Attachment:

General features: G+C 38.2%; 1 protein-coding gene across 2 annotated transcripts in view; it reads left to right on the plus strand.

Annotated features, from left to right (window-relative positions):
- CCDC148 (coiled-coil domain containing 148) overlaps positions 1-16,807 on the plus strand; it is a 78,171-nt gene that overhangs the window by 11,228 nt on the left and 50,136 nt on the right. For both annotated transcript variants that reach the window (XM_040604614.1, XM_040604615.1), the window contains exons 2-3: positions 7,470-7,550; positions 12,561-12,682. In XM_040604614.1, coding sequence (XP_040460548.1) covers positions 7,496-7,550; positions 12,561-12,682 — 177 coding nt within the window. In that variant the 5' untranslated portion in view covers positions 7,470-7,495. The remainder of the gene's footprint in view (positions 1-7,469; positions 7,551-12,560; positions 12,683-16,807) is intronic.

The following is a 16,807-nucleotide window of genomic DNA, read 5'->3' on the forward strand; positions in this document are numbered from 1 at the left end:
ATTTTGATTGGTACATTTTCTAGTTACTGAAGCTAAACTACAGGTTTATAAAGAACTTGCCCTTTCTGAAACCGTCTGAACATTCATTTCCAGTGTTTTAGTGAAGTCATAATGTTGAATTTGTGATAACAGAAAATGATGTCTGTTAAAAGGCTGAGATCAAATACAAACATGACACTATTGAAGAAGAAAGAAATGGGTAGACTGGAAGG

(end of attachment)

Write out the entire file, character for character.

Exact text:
General features: G+C 38.2%; 1 protein-coding gene across 2 annotated transcripts in view; it reads left to right on the plus strand.

Annotated features, from left to right (window-relative positions):
- CCDC148 (coiled-coil domain containing 148) overlaps positions 1-16,807 on the plus strand; it is a 78,171-nt gene that overhangs the window by 11,228 nt on the left and 50,136 nt on the right. For both annotated transcript variants that reach the window (XM_040604614.1, XM_040604615.1), the window contains exons 2-3: positions 7,470-7,550; positions 12,561-12,682. In XM_040604614.1, coding sequence (XP_040460548.1) covers positions 7,496-7,550; positions 12,561-12,682 — 177 coding nt within the window. In that variant the 5' untranslated portion in view covers positions 7,470-7,495. The remainder of the gene's footprint in view (positions 1-7,469; positions 7,551-12,560; positions 12,683-16,807) is intronic.

The following is a 16,807-nucleotide window of genomic DNA, read 5'->3' on the forward strand; positions in this document are numbered from 1 at the left end:
ATTTTGATTGGTACATTTTCTAGTTACTGAAGCTAAACTACAGGTTTATAAAGAACTTGCCCTTTCTGAAACCGTCTGAACATTCATTTCCAGTGTTTTAGTGAAGTCATAATGTTGAATTTGTGATAACAGAAAATGATGTCTGTTAAAAGGCTGAGATCAAATACAAACATGACACTATTGAAGAAGAAAGAAATGGGTAGACTGGAAGG